Abstract: This study aims to investigate the relationship between organizational design elements (i.e. quality of management accounting skills and performance management system, PMS), management accounting practice (MAP) sophistication and organizational competitiveness using the Global Management Accounting Principles (GMAP) framework. Survey data was obtained through a structured questionnaire from 131 Nigerian firms. Measures of the quality of management accounting skills, robustness of PMS structure, MAP sophistication and organizational competitiveness were derived from the GMAP framework. Structural equation modelling was applied to explore the complexity of relationship among variables. While the quality of management accounting skills was found to have a positive but insignificant impact on MAP sophistication, the impact of PMS structure on MAP sophistication was positive and significant. MAP sophistication has a positive impact on organizational competitiveness, but the magnitude of its contribution appears to depend on the quality of management accounting skills and the robustness of PMS structure. The inability of MAP sophistication to exert much influence on organizational competitiveness is attributable to the low contribution of management accounting skills. The result supports the proposition that performance is optimized when all organizational design elements are concurrently improved. The study shows that organizations need to critically look into the quality of skills possessed by personnel in the accounting function, as all organizational design elements must be given equal importance to achieve the best results. The study contributes to knowledge by investigating the quality of management accounting skills and the robustness of PMS as organizational design elements affecting MAP and organizational competitiveness using the GMAP framework. The study operationalizes some elements of the GMAP framework by developing measurements that can be used by future studies.
      Citation: Accounting Research Journal
      PubDate: 2022-03-29
      DOI: 10.1108/ARJ-07-2020-0202
      Issue No: Vol. ahead-of-print , No. ahead-of-print (2022)
       
  • Does audit committee constrain firms’ risks in Malaysian family
           manufacturing firms'

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      Authors: Wan Masliza Wan Mohammad , Nik Mohamad Zaki Nik Salleh , Wan Fadzilah Wan Yusoff
      Abstract: The purpose of this study is to investigate the association between audit committees’ characteristics and firms’ risk in Malaysian manufacturing firms. The effect of audit committees on firms’ risk is investigated by 930 firm-year observations between the fiscal years of 2004 and 2009 of Bursa Malaysia listed firms during the global financial crisis. Panel data regression analysis is used to analyze the relationship. The findings of this study indicate that audit committee’s independence reduces firms’ risk. Nonetheless, across various analysis, the authors fail to associate audit committee’s qualification and membership in professional bodies with firms’ risk. Consistently, the authors find that family ownership is negatively associated with IDIOSYNCRATIC risks, supporting previous studies claim that family firms are more risk averse than non-family firms. The analysis is confined to Malaysian family manufacturing sectors during global financial crisis 2007–2008. This study offers insights into the importance of audit committees’ qualification and knowledge in Malaysian family manufacturing firms in reducing firms’ risk and providing stability to investors investment.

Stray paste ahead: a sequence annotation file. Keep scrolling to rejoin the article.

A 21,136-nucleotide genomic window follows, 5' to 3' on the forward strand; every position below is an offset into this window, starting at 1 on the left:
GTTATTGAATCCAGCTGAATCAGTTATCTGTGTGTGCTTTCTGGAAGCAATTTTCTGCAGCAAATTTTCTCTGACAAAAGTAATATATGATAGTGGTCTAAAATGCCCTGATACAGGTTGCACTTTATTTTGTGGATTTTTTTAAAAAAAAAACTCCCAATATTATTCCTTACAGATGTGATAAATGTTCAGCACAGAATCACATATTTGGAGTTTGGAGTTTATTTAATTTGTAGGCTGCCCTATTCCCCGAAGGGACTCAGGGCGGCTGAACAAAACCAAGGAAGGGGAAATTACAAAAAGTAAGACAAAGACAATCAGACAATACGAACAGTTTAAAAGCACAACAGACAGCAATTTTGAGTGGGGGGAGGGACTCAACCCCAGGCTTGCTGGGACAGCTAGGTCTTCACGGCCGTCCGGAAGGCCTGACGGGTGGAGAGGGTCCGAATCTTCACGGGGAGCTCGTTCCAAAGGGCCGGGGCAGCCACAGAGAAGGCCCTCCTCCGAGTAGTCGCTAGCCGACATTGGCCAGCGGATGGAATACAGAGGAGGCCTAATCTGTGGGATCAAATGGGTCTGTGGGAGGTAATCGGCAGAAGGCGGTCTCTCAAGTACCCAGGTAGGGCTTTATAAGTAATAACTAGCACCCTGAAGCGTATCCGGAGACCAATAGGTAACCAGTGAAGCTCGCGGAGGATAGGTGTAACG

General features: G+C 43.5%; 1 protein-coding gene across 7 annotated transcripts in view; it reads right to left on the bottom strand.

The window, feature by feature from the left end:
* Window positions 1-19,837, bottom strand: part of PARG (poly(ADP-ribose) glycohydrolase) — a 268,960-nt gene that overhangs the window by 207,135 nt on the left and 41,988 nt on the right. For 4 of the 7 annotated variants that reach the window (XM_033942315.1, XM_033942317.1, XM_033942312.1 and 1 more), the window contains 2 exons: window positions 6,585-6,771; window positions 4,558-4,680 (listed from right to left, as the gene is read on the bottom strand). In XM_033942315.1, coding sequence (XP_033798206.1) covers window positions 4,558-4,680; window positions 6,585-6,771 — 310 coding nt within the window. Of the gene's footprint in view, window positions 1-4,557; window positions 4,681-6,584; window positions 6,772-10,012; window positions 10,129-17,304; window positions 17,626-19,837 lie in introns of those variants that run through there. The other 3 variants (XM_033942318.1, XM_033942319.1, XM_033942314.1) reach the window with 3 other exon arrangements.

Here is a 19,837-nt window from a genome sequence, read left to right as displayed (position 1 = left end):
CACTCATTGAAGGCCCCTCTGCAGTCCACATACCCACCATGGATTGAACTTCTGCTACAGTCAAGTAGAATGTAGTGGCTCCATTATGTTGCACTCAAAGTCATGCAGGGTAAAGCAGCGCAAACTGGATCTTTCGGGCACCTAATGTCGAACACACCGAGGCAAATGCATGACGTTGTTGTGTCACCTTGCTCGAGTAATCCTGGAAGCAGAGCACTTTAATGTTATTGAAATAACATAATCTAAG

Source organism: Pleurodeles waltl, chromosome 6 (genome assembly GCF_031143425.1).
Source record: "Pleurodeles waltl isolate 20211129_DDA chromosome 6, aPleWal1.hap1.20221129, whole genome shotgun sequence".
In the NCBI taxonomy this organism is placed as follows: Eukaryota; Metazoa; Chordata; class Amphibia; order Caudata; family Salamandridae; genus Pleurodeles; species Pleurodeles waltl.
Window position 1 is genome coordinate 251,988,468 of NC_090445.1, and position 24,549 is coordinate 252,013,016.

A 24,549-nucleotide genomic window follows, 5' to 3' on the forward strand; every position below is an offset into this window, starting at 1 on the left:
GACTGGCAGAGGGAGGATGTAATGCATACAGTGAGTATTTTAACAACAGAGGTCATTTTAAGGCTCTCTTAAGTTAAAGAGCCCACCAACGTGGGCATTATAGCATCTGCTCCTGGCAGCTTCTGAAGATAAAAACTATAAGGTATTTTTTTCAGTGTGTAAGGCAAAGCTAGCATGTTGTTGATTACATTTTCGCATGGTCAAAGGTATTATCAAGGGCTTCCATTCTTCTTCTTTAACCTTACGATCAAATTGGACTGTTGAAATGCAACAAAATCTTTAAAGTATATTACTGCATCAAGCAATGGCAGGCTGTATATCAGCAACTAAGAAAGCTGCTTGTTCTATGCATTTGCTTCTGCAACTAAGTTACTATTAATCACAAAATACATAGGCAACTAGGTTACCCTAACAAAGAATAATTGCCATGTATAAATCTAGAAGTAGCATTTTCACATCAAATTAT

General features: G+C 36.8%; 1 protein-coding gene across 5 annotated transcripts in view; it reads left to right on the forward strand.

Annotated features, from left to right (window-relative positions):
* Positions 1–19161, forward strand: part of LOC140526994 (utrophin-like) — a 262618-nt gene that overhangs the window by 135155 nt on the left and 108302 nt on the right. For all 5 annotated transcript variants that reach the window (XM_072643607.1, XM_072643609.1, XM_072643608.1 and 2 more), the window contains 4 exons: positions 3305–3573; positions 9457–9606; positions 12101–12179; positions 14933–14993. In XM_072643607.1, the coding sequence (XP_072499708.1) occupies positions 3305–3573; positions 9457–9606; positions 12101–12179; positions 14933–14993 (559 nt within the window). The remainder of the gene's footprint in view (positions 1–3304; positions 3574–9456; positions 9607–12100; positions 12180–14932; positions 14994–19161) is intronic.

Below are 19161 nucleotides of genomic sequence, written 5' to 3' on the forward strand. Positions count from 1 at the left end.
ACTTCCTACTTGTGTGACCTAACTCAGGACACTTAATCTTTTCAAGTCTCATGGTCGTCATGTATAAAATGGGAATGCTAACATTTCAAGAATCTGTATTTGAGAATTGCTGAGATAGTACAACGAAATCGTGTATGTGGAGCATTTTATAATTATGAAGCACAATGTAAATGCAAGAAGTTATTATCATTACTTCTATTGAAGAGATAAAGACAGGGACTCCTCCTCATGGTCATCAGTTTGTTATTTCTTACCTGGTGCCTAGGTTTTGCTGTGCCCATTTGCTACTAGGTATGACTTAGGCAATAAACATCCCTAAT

Citation: Accounting Research Journal
      PubDate: 2022-02-08
      DOI: 10.1108/ARJ-01-2021-0025
      Issue No: Vol. ahead-of-print , No. ahead-of-print (2022)
       
  • Board diversity and financial performance: empirical evidence from the
           United Kingdom

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      Authors: Khaled Hosny , Adel Elgharbawy
      Abstract: This study aims to investigate the relationship between board diversity and financial performance from a wide perspective, including multiple dimensions of board diversity. The cross-sectional design of the FTSE 350 companies in the period of 2013–2019 was adopted in this study. Data were collected using the Thomson Reuters Eikon and BoardEx databases and analyzed via ordinary least Squares (OLS) regression. Both gender and skill diversity positively affect financial performance. However, other dimensions of diversity, including board tenure, education and network, have no significant influence on financial performance. On the other hand, nationality diversity negatively affects financial performance, and the gender diversity of executive directors negatively affects market-based performance. The results remain unchanged after considering endogeneity concerns and using alternative measures of financial performance. This study provides useful insights into the importance of board diversity and its implications for firm performance, which can help in the development of future regulations and policies, such as female representation on the board. The findings can also guide companies toward the best way of diversifying their boardrooms in different aspects. This study extensively investigates board diversity, including gender, tenure, skill and education, network and nationality, using the lens of the resource dependency theory. It also extends the scope of the study to examine some characteristics of executive directors, including gender and age. The evidence is provided from one of the leading countries in regulating corporate governance (CG), i.e. the UK.